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Screening the Golden Ages of the Classical Tradition$
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Meredith Safran

Print publication date: 2018

Print ISBN-13: 9781474440844

Published to Edinburgh Scholarship Online: September 2019

DOI: 10.3366/edinburgh/9781474440844.001.0001

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PRINTED FROM EDINBURGH SCHOLARSHIP ONLINE (www.edinburgh.universitypressscholarship.com). (c) Copyright Edinburgh University Press, 2020. All Rights Reserved. An individual user may print out a PDF of a single chapter of a monograph in ESO for personal use.date: 31 May 2020

The Dux Femina Ends Westeros’ Golden Age: Cersei Lannister as Agrippina the Younger in HBO’s Game of Thrones (2011–)

The Dux Femina Ends Westeros’ Golden Age: Cersei Lannister as Agrippina the Younger in HBO’s Game of Thrones (2011–)

Chapter:
(p.207) 11 The Dux Femina Ends Westeros’ Golden Age: Cersei Lannister as Agrippina the Younger in HBO’s Game of Thrones (2011–)
Source:
Screening the Golden Ages of the Classical Tradition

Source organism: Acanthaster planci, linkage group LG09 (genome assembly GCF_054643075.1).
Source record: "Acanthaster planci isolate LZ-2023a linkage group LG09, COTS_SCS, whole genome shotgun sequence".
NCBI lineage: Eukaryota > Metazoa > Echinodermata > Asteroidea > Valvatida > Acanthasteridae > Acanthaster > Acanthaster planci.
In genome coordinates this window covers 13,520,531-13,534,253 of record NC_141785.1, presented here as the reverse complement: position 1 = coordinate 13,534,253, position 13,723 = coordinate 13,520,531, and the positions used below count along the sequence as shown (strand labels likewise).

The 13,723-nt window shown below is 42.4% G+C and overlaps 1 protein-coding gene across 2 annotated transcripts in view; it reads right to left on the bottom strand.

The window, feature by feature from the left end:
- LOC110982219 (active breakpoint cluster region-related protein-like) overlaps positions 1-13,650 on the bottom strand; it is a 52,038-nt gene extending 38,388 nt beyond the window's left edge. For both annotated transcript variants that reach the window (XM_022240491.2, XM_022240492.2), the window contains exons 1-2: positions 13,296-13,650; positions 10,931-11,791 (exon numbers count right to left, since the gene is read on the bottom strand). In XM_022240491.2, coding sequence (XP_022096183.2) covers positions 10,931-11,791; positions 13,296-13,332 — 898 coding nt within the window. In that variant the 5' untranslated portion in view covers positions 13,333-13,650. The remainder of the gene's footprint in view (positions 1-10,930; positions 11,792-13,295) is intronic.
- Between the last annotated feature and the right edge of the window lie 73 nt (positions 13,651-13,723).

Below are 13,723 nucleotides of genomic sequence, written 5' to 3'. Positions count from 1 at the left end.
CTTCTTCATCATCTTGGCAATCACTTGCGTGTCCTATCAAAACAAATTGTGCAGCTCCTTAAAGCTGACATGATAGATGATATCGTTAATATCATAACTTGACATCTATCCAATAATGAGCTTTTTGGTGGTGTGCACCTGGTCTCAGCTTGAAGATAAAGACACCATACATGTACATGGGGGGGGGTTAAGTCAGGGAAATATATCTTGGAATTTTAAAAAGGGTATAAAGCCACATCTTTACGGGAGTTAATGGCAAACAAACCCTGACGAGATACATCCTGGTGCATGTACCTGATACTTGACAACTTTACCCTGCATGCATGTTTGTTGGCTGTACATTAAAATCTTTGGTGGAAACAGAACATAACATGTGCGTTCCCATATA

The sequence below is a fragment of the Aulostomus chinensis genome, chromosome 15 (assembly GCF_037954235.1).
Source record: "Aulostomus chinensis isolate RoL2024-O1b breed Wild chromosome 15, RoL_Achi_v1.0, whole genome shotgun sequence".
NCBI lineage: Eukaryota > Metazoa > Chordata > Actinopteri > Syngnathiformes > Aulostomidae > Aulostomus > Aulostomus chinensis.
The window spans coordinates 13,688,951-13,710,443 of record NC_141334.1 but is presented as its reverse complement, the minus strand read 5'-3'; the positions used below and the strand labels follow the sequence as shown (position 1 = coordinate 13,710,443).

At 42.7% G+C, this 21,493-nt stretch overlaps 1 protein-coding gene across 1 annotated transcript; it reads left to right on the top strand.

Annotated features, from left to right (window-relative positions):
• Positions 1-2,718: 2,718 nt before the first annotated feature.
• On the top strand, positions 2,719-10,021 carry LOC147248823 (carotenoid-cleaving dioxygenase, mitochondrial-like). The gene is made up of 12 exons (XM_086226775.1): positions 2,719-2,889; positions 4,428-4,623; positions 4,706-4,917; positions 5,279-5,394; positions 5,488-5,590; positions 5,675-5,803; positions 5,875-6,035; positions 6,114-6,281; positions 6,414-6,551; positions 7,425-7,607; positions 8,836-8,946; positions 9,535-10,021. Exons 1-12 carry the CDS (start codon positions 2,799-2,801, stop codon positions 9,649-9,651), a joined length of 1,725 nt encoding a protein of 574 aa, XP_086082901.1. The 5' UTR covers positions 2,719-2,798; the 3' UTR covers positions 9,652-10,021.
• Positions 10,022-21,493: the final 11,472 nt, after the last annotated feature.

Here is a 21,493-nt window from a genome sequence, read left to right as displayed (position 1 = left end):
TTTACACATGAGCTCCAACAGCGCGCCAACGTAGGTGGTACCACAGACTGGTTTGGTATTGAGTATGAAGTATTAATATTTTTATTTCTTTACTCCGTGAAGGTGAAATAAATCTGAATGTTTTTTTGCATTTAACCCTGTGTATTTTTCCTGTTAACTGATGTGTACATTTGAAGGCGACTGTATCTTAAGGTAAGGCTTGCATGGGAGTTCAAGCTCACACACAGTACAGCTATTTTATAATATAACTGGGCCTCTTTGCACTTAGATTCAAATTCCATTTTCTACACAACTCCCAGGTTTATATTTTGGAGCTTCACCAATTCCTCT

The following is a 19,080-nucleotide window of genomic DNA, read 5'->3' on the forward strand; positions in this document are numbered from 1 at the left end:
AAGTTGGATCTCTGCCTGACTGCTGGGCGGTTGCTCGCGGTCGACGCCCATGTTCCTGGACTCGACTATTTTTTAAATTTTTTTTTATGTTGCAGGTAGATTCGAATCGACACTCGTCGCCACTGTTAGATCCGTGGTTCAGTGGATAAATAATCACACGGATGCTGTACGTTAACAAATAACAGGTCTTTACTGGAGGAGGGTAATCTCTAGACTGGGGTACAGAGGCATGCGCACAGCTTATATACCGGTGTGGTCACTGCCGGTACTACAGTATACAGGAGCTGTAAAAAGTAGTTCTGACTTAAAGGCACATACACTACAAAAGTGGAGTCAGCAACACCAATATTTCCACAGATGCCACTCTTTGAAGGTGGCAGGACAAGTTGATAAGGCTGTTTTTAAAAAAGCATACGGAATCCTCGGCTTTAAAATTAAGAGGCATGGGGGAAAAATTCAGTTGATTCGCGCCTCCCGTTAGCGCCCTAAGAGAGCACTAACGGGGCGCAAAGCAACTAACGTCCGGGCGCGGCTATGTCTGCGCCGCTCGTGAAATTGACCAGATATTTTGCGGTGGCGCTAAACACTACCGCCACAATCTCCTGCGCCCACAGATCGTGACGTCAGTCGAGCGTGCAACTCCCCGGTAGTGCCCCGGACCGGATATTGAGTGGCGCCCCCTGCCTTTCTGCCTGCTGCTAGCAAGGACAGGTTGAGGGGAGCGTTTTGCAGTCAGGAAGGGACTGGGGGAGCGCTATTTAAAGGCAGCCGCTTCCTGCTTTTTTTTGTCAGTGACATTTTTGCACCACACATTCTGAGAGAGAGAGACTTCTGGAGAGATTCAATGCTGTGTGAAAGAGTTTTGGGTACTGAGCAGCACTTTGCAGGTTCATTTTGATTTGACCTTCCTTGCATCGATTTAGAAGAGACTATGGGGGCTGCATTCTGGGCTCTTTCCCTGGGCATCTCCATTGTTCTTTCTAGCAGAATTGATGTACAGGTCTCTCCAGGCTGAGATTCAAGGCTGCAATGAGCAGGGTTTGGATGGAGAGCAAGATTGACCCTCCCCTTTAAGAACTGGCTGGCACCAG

Author(s):

Meredith D. Prince

Publisher:
Edinburgh University Press
DOI:10.3366/edinburgh/9781474440844.003.0012

In the second of two chapters connecting the management of sexuality to the fortunes of Augustus, his dynasty, and the empire it governs, Prince explores how the dynamics shaping Rome also inform the characterization and narrative arc of Cersei Lannister in HBO’s Game of Thrones (2011-), another prestige cable series produced during the current golden age of television. She compares Cersei Lannister to Roman historiography’s portrayal of Agrippina the Younger: granddaughter of Augustus, sister of Caligula, wife of Claudius, and mother of Nero, yet born into a patriarchal system in which she could only wield power by controlling men around her. In this strategy, both Agrippina and Cersei are challenged by another aspirant to power and competitor for influence, with deadly results. Such ambition led to Tacitus labeling Agrippina a dux femina (“woman commander”), among other imperial women whose “masculine” hunger for power was blamed for the catastrophic decline of their dynasty and of Rome itself – much as the coming of winter on Game of Thrones is correlated with the moral depravity, and dynastic collapse, in which Cersei is intimately implicated. These pessimistic narratives of decline invoke the myth of the iron age, the inverse of the golden age.

Keywords:   iron age, Game of Thrones, Cersei Lannister, Agrippina the Younger, dux femina (“woman commander”), golden age of television, Roman historiography, moral depravity, Roman Empire, dynastic collapse

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